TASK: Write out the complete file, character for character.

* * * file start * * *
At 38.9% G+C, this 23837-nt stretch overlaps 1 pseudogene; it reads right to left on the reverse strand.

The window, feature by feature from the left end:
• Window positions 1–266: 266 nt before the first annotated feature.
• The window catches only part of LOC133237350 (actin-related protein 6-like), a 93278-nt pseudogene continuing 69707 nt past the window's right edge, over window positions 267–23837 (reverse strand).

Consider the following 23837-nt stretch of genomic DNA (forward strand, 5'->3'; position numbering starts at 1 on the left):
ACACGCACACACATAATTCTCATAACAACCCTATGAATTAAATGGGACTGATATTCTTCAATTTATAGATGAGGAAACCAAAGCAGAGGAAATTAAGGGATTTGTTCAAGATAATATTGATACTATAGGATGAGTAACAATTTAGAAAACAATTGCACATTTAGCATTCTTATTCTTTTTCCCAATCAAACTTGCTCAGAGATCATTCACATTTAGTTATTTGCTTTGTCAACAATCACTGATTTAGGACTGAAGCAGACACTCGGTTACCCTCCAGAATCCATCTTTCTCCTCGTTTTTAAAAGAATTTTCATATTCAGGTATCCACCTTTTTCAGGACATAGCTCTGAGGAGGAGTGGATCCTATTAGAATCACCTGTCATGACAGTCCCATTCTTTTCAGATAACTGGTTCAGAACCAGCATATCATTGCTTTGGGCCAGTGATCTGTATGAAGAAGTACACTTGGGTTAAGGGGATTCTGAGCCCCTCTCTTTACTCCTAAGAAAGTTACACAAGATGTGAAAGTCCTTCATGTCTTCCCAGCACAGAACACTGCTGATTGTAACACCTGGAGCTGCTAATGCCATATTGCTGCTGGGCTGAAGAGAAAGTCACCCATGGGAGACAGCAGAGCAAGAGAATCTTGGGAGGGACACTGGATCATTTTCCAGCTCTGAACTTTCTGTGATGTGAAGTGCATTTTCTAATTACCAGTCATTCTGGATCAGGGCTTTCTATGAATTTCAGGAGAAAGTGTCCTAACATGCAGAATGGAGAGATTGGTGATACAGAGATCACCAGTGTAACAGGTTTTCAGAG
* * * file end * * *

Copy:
At 38.9% G+C, this 23837-nt stretch overlaps 1 pseudogene; it reads right to left on the reverse strand.

The window, feature by feature from the left end:
• Window positions 1–266: 266 nt before the first annotated feature.
• The window catches only part of LOC133237350 (actin-related protein 6-like), a 93278-nt pseudogene continuing 69707 nt past the window's right edge, over window positions 267–23837 (reverse strand).

Consider the following 23837-nt stretch of genomic DNA (forward strand, 5'->3'; position numbering starts at 1 on the left):
ACACGCACACACATAATTCTCATAACAACCCTATGAATTAAATGGGACTGATATTCTTCAATTTATAGATGAGGAAACCAAAGCAGAGGAAATTAAGGGATTTGTTCAAGATAATATTGATACTATAGGATGAGTAACAATTTAGAAAACAATTGCACATTTAGCATTCTTATTCTTTTTCCCAATCAAACTTGCTCAGAGATCATTCACATTTAGTTATTTGCTTTGTCAACAATCACTGATTTAGGACTGAAGCAGACACTCGGTTACCCTCCAGAATCCATCTTTCTCCTCGTTTTTAAAAGAATTTTCATATTCAGGTATCCACCTTTTTCAGGACATAGCTCTGAGGAGGAGTGGATCCTATTAGAATCACCTGTCATGACAGTCCCATTCTTTTCAGATAACTGGTTCAGAACCAGCATATCATTGCTTTGGGCCAGTGATCTGTATGAAGAAGTACACTTGGGTTAAGGGGATTCTGAGCCCCTCTCTTTACTCCTAAGAAAGTTACACAAGATGTGAAAGTCCTTCATGTCTTCCCAGCACAGAACACTGCTGATTGTAACACCTGGAGCTGCTAATGCCATATTGCTGCTGGGCTGAAGAGAAAGTCACCCATGGGAGACAGCAGAGCAAGAGAATCTTGGGAGGGACACTGGATCATTTTCCAGCTCTGAACTTTCTGTGATGTGAAGTGCATTTTCTAATTACCAGTCATTCTGGATCAGGGCTTTCTATGAATTTCAGGAGAAAGTGTCCTAACATGCAGAATGGAGAGATTGGTGATACAGAGATCACCAGTGTAACAGGTTTTCAGAG